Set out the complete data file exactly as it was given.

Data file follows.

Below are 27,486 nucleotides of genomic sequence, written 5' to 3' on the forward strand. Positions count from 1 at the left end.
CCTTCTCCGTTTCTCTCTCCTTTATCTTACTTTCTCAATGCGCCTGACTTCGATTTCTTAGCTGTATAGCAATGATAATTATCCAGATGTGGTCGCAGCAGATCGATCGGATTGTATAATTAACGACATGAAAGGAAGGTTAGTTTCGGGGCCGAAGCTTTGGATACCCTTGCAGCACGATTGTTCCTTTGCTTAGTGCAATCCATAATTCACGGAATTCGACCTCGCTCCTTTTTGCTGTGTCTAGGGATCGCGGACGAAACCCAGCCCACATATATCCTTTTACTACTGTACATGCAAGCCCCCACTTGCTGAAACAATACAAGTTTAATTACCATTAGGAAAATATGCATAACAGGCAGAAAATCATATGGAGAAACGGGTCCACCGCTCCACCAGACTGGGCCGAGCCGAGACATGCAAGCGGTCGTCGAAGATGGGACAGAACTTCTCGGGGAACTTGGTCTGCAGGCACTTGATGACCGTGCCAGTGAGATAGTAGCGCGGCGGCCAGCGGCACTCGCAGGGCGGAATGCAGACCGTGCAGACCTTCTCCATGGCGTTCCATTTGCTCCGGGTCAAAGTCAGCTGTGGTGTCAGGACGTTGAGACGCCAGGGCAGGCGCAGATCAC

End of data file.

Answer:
Below are 27,486 nucleotides of genomic sequence, written 5' to 3' on the forward strand. Positions count from 1 at the left end.
CCTTCTCCGTTTCTCTCTCCTTTATCTTACTTTCTCAATGCGCCTGACTTCGATTTCTTAGCTGTATAGCAATGATAATTATCCAGATGTGGTCGCAGCAGATCGATCGGATTGTATAATTAACGACATGAAAGGAAGGTTAGTTTCGGGGCCGAAGCTTTGGATACCCTTGCAGCACGATTGTTCCTTTGCTTAGTGCAATCCATAATTCACGGAATTCGACCTCGCTCCTTTTTGCTGTGTCTAGGGATCGCGGACGAAACCCAGCCCACATATATCCTTTTACTACTGTACATGCAAGCCCCCACTTGCTGAAACAATACAAGTTTAATTACCATTAGGAAAATATGCATAACAGGCAGAAAATCATATGGAGAAACGGGTCCACCGCTCCACCAGACTGGGCCGAGCCGAGACATGCAAGCGGTCGTCGAAGATGGGACAGAACTTCTCGGGGAACTTGGTCTGCAGGCACTTGATGACCGTGCCAGTGAGATAGTAGCGCGGCGGCCAGCGGCACTCGCAGGGCGGAATGCAGACCGTGCAGACCTTCTCCATGGCGTTCCATTTGCTCCGGGTCAAAGTCAGCTGTGGTGTCAGGACGTTGAGACGCCAGGGCAGGCGCAGATCAC